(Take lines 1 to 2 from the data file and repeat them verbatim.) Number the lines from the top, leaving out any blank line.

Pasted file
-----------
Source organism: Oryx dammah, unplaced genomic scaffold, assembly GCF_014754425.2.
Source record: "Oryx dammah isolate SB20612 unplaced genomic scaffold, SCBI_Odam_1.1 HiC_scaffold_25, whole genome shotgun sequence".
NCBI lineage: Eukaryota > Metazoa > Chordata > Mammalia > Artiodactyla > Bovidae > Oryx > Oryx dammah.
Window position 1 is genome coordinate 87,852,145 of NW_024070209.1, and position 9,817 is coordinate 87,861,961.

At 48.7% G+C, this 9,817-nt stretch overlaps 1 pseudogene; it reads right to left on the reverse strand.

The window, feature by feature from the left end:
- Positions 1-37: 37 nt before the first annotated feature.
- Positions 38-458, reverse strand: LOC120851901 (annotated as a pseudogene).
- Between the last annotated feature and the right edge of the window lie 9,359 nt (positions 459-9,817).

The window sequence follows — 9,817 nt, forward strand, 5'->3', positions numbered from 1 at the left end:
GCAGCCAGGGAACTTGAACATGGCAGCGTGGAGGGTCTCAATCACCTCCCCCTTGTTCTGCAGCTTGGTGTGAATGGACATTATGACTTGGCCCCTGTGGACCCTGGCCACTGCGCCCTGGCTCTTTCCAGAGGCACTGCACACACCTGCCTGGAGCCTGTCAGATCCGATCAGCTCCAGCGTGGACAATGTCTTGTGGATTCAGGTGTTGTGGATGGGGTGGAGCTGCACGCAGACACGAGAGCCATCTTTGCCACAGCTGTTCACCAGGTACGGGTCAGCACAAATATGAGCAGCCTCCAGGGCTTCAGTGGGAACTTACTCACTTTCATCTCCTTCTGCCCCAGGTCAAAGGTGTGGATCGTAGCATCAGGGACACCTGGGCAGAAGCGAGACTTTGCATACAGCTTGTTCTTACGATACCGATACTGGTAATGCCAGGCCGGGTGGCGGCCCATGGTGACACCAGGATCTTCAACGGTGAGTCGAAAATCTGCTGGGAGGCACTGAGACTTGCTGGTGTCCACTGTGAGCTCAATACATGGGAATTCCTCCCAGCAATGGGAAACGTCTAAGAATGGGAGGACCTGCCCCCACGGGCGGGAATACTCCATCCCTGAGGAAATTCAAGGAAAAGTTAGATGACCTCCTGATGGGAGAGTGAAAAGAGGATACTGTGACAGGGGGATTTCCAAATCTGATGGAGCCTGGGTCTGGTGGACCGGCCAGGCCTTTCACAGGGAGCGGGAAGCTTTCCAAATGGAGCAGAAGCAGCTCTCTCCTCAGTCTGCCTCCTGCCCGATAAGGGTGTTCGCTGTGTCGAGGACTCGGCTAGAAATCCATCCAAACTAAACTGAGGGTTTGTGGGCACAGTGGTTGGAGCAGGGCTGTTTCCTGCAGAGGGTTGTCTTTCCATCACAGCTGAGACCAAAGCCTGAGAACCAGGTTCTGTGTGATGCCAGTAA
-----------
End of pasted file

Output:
Source organism: Oryx dammah, unplaced genomic scaffold, assembly GCF_014754425.2.
Source record: "Oryx dammah isolate SB20612 unplaced genomic scaffold, SCBI_Odam_1.1 HiC_scaffold_25, whole genome shotgun sequence".